McClelland review of ICT infrastructure in the public sector: our response

Our response to the McClelland review of public sector information and communication technology infrastructure.


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The Scottish Government has a long standing commitment to improving the efficiency and effectiveness of the Scottish public sector. That commitment is shared by our public sector partners across Scotland, and there are already some excellent examples of innovative approaches to improving the quality of services delivered to citizens. Delivering public services more efficiently and effectively remains a key objective, and we will be pursuing a programme of public service reform with real vigour.

The Scottish Government has announced today spending plans for the next three years that will help us deliver our commitments to drive forward Scotland's economic recovery and continue to improve the quality of our public services, but we do so against the backdrop of the toughest financial settlement Scotland has seen since devolution.

We therefore need to work creatively across the public sector and to be relentless in our pursuit of best value for every pound of taxpayers' money that is entrusted to us. We also need to ensure that we are responding to the public appetite for public services to be delivered in ways convenient to them. We therefore commissioned John McClelland CBE to provide a report on the strategic management of ICT investment in the Scottish public sector, achieving better value for money from that investment, and on using ICT to support and drive multi agency working and more effective sharing of services.

John McClelland's Review of ICT Infrastructure in the Public Sector in Scotland [1] was published in June 2011 and I welcomed the publication and confirmed we would consider the recommendations and set out our response in detail. This paper does that. The review concludes that overall ICT investment in the public sector during 2008/09 was around £1.4bn and more than 60% of that expenditure was with industry suppliers. In addition the cost to organisations of the ICT staff was approximately £250m. There are clearly opportunities to reduce spend by improving our approach to engaging with suppliers and procurement across the public sector and by sharing and integrating our ICT requirements and support.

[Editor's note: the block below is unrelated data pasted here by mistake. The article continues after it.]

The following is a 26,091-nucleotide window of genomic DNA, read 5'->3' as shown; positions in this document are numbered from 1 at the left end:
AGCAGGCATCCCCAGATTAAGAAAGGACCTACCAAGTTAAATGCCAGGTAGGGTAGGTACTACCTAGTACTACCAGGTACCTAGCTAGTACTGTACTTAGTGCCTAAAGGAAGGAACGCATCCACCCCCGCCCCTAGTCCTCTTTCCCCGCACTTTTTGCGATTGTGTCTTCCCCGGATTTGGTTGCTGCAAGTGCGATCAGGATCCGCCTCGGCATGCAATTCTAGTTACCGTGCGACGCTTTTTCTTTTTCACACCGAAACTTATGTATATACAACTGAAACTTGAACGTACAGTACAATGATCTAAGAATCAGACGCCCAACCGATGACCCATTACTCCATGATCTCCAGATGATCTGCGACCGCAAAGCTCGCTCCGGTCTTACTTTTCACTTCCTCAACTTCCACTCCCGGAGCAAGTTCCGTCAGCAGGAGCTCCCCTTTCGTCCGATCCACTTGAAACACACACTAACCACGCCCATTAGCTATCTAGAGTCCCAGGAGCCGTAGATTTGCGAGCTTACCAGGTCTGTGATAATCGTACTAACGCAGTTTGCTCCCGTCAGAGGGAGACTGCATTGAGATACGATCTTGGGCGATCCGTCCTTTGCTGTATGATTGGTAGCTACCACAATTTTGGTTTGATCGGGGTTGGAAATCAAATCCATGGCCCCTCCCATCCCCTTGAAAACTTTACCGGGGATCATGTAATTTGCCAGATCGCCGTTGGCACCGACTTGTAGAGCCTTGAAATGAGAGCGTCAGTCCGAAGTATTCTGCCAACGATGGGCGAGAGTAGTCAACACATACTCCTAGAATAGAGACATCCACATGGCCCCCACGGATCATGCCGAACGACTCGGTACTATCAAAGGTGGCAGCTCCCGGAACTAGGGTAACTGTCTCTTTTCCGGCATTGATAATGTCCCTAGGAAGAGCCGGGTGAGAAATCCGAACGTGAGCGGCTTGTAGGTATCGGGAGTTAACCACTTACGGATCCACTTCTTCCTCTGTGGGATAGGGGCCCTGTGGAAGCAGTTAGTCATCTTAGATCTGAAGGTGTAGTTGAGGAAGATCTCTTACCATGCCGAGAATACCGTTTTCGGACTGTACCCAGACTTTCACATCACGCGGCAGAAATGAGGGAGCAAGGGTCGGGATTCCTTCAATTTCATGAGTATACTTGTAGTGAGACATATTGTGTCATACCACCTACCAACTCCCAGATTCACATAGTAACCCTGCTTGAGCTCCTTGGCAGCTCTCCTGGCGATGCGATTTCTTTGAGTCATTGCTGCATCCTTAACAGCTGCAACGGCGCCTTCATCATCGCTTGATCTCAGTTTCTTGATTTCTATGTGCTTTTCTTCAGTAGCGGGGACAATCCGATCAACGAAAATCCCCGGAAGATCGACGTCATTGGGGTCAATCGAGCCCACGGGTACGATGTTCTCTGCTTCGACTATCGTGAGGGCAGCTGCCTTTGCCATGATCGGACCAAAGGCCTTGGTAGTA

My vision for public sector ICT is one of integrated and shared deployment and use, which enables the public sector workforce to engage with citizens and deliver efficient and effective services on a national, regional and local basis. I also expect citizens to harness the capabilities of digital public services and inform our priorities, allowing us to maximise innovation and skills available in the ICT Industry and the Public Sector throughout Scotland.

Our approach to digital public services, and how we procure them, will act as a driver for achieving our wider digital ambitions for Scotland. We will seek to optimise those wider benefits in designing and procuring services, working in partnership with the industry and wider stakeholders to ensure that we can deliver shared outcomes and support our digital economy aims. We can no longer maintain a self sufficiency mode in the financial climate. We must capitalise on good practice and spare capacity and we must stop duplication of effort.

In setting out the Government's spending plans today, I expect every public sector organisation to demonstrate how they will contribute to the potential savings identified in the review of up to £1 billion over the next 5 years. This report provides an overview of some key activities that are already in hand or under development to implement the recommendations in the review.

John Swinney Signature

John Swinney
Cabinet Secretary for Finance, Employment and Sustainable Growth


Email: Central Enquiries Unit

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